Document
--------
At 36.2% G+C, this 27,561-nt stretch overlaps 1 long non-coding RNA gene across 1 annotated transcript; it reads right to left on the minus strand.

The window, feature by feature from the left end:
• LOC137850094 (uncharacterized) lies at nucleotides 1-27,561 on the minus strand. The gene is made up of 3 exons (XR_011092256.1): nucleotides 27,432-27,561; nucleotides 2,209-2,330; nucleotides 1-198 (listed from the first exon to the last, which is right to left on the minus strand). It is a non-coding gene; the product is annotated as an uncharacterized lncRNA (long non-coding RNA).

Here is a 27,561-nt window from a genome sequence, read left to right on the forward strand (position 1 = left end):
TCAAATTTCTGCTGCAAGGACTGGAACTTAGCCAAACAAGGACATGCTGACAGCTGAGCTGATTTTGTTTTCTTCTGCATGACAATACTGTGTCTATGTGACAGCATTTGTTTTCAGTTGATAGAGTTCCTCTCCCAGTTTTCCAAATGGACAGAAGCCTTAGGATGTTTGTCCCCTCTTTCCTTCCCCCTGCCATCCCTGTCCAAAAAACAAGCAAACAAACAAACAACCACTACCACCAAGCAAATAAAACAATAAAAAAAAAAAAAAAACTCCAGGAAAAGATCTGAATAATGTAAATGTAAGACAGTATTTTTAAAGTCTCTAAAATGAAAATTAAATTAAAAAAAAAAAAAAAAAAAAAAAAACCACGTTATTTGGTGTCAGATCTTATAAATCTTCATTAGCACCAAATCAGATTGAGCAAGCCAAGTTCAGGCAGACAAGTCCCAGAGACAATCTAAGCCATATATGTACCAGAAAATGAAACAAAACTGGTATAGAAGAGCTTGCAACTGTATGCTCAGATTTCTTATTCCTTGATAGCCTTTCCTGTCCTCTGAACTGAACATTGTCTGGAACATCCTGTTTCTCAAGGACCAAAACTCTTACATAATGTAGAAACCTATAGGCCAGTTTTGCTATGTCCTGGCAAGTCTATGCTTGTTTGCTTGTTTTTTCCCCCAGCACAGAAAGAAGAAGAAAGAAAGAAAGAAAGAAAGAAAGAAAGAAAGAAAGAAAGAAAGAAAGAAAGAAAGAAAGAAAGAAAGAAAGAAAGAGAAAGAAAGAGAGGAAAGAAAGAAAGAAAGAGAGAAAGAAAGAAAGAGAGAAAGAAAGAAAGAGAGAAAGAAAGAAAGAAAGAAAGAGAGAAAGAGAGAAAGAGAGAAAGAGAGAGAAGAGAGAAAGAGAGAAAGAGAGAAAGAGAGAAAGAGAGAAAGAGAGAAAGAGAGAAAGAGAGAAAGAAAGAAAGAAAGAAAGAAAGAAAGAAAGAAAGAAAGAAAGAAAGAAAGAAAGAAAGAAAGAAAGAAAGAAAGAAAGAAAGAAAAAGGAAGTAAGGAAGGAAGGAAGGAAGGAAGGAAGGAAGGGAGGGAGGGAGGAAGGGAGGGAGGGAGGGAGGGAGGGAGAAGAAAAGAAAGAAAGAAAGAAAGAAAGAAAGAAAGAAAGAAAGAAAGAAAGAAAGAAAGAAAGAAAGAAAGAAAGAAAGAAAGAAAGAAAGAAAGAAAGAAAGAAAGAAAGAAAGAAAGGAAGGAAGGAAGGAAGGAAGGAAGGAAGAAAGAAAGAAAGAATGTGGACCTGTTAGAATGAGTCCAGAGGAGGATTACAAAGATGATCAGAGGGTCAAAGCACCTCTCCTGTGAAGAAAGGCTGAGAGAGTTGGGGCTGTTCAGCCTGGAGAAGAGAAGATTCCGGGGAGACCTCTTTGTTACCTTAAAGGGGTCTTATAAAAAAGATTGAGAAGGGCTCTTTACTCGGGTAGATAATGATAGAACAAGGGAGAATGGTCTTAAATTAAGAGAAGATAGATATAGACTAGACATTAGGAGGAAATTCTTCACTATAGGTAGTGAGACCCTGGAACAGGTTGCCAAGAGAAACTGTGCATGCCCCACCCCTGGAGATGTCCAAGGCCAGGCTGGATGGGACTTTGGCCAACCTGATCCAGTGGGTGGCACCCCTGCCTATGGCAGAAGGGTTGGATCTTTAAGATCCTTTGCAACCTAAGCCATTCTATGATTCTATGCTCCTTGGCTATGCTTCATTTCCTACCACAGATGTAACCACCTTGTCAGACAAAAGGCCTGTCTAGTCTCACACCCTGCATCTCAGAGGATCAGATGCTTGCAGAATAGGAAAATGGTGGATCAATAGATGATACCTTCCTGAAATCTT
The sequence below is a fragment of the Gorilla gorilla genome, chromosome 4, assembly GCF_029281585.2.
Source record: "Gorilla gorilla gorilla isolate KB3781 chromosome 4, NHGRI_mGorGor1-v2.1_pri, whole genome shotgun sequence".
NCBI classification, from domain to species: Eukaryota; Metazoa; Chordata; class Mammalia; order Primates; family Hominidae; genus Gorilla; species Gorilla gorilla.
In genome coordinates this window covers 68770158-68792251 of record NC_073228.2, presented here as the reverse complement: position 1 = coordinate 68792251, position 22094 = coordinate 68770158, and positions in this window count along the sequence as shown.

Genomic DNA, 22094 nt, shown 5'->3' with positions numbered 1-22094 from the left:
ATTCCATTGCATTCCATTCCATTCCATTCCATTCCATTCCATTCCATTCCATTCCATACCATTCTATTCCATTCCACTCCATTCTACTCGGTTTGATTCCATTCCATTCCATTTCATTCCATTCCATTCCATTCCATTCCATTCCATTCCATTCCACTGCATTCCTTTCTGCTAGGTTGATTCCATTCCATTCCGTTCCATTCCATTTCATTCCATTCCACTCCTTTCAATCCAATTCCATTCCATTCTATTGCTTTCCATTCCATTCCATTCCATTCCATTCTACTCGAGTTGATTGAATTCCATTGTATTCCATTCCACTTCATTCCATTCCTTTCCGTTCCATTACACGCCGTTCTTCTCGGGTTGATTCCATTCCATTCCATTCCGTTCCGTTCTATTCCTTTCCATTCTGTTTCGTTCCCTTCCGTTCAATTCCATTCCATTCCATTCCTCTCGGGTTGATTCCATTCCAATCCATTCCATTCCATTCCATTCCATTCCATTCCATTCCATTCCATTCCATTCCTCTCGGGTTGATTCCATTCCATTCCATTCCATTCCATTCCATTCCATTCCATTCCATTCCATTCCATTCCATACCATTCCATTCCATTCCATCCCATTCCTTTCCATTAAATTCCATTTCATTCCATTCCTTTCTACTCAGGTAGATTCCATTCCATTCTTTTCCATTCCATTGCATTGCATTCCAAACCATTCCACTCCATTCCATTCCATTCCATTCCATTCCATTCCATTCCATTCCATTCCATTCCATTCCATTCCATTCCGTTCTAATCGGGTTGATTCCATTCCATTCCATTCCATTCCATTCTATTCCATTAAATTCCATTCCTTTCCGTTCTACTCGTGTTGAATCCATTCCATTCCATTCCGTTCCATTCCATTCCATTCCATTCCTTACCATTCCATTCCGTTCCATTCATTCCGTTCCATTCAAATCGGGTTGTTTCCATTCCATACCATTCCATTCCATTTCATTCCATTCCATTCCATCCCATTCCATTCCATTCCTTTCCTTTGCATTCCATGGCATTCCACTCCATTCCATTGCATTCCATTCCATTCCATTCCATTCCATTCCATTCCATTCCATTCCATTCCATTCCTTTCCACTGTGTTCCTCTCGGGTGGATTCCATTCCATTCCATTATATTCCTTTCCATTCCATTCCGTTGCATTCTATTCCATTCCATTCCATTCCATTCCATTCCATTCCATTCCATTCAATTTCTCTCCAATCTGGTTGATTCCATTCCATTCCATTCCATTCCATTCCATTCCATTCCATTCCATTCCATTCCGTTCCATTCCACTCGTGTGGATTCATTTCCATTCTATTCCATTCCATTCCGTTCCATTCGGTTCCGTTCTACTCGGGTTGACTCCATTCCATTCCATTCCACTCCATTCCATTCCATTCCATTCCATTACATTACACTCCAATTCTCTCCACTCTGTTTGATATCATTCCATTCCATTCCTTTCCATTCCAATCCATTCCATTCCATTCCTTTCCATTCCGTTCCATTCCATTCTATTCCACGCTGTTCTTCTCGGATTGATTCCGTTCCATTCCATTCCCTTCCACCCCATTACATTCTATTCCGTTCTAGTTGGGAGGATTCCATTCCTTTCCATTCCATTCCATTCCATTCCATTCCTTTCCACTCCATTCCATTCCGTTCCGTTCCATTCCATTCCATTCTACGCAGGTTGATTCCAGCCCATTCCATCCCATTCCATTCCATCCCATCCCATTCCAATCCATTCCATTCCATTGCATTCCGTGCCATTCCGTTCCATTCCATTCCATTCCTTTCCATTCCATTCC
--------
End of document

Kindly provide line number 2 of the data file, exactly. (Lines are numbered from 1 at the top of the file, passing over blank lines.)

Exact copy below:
The window, feature by feature from the left end: